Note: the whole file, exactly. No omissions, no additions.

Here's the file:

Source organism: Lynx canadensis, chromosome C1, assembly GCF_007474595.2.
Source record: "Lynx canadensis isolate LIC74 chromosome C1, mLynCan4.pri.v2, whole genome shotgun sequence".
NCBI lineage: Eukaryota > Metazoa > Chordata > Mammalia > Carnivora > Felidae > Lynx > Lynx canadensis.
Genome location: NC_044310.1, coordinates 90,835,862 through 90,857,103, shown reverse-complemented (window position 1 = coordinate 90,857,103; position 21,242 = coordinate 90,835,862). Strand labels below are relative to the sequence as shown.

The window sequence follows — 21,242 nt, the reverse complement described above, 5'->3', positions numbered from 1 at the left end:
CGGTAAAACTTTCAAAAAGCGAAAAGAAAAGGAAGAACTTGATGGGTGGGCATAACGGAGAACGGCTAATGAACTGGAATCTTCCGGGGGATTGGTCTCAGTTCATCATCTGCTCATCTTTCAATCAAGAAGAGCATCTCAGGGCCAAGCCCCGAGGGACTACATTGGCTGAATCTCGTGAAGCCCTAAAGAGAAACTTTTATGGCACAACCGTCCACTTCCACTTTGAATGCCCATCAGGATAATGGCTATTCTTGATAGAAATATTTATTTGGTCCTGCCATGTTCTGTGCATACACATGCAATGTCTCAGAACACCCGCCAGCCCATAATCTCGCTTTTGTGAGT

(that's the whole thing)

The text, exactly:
Source organism: Lynx canadensis, chromosome C1, assembly GCF_007474595.2.
Source record: "Lynx canadensis isolate LIC74 chromosome C1, mLynCan4.pri.v2, whole genome shotgun sequence".
NCBI lineage: Eukaryota > Metazoa > Chordata > Mammalia > Carnivora > Felidae > Lynx > Lynx canadensis.
Genome location: NC_044310.1, coordinates 90,835,862 through 90,857,103, shown reverse-complemented (window position 1 = coordinate 90,857,103; position 21,242 = coordinate 90,835,862). Strand labels below are relative to the sequence as shown.

The window sequence follows — 21,242 nt, the reverse complement described above, 5'->3', positions numbered from 1 at the left end:
CGGTAAAACTTTCAAAAAGCGAAAAGAAAAGGAAGAACTTGATGGGTGGGCATAACGGAGAACGGCTAATGAACTGGAATCTTCCGGGGGATTGGTCTCAGTTCATCATCTGCTCATCTTTCAATCAAGAAGAGCATCTCAGGGCCAAGCCCCGAGGGACTACATTGGCTGAATCTCGTGAAGCCCTAAAGAGAAACTTTTATGGCACAACCGTCCACTTCCACTTTGAATGCCCATCAGGATAATGGCTATTCTTGATAGAAATATTTATTTGGTCCTGCCATGTTCTGTGCATACACATGCAATGTCTCAGAACACCCGCCAGCCCATAATCTCGCTTTTGTGAGT